#41. Young Fathers: White Men Are Black Men Too
Listening to Young Fathers is like catching a glimpse of the future. Not because it sounds “futuristic” in the way that lots of music was trying to sound in the 1980s, but because it comes from a place much further down the evolutionary timelines of hip-hop and pop than other music from 2015. To be fair, hip-hop has come a long way from Kool Moe Dee and Run DMC; it’s already begun to bridge the gap between its roots and pop music thanks to artists like Iggy Azalea and Macklemore. But when hip-hop and pop merge nowadays, the result is a catchy Frankenstein monster stitched together from two insoluble genres. Macklemore’s 2015 hit song about mopeds, “Downtown,” glues hip-hop verses to a pop chorus, keeping one foot rooted in each style. The seams between the genres were even more visible several years ago on songs like Eminem and Rihanna’s 2013 single “The Monster.”
Hip-hop and pop have mixed, but they haven’t yet dissolved into one entity. As the concept of genres continues to fracture and bleed across boundaries this process of consolidation will surely happen—probably within a decade—but Young Fathers are already making music like that right now. Hip-pop acts today often need to defend their credibility, too. They’re frequently criticized for being too silly or cartoonish. Macklemore famously struggles with being accepted into the hip-hop world, and up-and-coming artist Jon Bellion (coauthor of Eminem’s “The Monster”) sounds like he’s trying too hard to assert his “hip-ness” whenever he raps on one of his pop songs. There is no such silliness on White Men Are Black Men Too, an album that foreshadows what it will sound like when hip-hop and pop blend so seamlessly that they will create a third, entirely new sound.
Sometimes Young Fathers sing and sometimes they rap. Sometimes they do something in between. No matter how they deliver their lyrics, the subject matter is often powerful and passionate. On “Old Rock n Roll,” Liberian and Ghanaian band member Alloysious Massaquoi raps “we living life like a bubble wrapped ape,” venting frustrations about being confined to 21st century racial stereotypes. “I’m tired of playing the good black… I’m tired of blaming the white man / his indiscretion don’t betray him / a black man can play him.” Their lyrics aren’t always this overt, however. On “Shame” muffled vocals interweave with wordless falsetto chants over percussion that sounds simultaneously electronic and reminiscent of South African mbaqanga music.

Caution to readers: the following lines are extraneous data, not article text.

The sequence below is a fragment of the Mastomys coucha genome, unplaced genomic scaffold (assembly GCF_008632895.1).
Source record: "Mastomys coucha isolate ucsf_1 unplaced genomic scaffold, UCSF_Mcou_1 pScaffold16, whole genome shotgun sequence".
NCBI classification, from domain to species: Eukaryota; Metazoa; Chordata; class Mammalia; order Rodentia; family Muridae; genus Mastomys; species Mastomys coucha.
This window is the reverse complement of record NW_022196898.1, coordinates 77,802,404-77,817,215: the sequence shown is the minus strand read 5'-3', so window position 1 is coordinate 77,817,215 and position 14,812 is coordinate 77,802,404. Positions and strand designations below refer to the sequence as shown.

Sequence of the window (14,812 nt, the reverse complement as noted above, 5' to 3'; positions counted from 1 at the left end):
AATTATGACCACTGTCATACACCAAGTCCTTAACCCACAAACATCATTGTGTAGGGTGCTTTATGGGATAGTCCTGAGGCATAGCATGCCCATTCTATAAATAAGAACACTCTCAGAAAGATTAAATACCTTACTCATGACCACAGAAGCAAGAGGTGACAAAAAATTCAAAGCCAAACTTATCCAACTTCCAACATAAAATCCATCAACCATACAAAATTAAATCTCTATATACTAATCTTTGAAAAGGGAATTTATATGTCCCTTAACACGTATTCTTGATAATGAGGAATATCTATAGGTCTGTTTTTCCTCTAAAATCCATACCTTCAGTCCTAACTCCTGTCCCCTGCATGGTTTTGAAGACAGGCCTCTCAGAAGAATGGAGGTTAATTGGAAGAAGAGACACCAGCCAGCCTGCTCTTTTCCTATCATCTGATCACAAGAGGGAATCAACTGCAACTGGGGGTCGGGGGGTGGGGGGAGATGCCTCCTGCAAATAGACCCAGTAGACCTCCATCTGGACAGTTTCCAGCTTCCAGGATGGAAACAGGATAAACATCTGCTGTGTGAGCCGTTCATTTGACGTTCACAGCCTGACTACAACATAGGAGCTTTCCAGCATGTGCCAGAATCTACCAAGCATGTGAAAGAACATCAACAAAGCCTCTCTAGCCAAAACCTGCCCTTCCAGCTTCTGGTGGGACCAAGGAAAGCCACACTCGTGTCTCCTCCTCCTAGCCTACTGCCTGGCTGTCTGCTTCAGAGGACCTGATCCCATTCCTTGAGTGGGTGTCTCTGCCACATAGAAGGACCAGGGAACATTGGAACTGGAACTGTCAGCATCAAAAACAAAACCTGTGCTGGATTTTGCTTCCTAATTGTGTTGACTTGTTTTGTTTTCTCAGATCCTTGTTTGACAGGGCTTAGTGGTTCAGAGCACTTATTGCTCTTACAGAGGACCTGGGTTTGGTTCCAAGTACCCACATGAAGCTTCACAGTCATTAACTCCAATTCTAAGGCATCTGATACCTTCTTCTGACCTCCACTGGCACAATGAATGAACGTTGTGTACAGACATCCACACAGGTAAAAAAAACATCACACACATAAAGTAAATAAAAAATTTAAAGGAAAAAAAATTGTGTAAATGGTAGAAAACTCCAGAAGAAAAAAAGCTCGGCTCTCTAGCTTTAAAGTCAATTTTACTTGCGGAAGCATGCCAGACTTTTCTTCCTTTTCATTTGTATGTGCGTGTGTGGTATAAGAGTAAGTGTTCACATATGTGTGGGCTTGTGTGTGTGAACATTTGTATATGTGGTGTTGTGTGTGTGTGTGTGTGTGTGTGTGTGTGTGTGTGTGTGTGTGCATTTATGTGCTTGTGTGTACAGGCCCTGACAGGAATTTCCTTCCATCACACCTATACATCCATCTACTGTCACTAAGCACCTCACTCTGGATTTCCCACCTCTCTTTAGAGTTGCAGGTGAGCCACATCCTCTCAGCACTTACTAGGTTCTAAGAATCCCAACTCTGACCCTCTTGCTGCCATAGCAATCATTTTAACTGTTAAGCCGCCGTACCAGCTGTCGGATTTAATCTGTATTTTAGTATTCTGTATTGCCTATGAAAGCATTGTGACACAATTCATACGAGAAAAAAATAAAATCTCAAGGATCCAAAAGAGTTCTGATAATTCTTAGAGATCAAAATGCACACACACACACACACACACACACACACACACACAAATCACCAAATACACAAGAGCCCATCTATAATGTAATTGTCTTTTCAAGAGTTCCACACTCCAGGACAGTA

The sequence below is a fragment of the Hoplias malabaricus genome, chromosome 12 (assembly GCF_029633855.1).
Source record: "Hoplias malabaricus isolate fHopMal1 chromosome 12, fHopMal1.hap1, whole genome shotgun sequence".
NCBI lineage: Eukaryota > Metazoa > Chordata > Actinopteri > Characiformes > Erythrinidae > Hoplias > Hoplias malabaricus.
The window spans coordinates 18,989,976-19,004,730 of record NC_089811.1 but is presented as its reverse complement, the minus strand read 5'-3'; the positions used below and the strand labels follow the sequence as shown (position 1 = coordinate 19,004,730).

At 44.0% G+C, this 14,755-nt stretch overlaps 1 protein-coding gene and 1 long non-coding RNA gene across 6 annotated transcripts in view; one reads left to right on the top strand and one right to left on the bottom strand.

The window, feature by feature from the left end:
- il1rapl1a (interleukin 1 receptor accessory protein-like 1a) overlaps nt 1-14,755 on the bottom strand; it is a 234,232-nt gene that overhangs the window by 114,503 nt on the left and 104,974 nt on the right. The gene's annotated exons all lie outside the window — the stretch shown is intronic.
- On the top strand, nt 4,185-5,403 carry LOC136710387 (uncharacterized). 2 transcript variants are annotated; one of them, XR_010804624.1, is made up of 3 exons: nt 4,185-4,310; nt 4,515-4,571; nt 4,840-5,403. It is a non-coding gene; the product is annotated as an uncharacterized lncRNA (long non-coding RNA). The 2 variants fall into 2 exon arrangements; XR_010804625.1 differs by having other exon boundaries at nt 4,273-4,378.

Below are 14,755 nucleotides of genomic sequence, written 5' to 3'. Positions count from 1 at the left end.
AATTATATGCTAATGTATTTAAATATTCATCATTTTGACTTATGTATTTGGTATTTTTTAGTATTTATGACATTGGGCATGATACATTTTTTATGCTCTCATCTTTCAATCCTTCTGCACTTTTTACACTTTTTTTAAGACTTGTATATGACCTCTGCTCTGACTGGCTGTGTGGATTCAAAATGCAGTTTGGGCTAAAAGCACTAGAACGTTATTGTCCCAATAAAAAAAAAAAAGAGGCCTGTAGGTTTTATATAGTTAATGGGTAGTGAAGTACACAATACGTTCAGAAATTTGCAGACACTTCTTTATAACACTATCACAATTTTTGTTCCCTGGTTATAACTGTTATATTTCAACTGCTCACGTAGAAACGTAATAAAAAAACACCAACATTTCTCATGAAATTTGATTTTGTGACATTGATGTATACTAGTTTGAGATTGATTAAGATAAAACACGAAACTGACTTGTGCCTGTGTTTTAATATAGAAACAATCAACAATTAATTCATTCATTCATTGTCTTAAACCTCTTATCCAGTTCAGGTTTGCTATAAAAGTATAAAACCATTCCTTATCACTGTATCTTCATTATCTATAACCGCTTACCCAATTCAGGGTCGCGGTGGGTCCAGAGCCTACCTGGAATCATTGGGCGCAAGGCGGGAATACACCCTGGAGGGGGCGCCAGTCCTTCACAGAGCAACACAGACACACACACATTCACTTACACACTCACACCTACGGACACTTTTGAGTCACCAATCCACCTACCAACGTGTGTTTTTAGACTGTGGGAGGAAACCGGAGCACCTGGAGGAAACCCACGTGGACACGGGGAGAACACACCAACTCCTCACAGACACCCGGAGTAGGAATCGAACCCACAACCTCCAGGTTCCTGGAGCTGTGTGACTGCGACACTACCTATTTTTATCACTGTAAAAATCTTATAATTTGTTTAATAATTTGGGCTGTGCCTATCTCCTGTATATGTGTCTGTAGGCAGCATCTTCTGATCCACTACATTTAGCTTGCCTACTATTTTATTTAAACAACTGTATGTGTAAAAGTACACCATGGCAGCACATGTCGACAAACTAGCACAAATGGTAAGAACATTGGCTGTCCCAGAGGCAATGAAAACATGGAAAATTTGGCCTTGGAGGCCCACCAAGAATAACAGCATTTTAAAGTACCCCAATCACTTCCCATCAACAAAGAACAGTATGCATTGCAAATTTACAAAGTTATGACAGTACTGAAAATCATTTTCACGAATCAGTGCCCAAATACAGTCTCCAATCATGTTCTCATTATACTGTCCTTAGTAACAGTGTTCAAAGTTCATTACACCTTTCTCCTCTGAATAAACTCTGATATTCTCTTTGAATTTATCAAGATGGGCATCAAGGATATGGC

“Nest” features some of the most straightforward singing on White Men Are Black Men Too. A choir gradually rises up behind the band, singing “feed me mama / food for the village” as Massaquoi sings “you keep me warm all day.” It’s refreshing to hear a male rapper revere a woman in such a vulnerable way. The album is full of refreshing moments like this. And although its production can feel too dense at times, that’s its only notable weak point. White Men Are Black Men Too is a strong offering from a band that commands respect. It’s been referred to adamantly as both a hip-hop album and a pop album, but in reality it’s neither. Maybe in ten years we’ll have a name for this kind of music.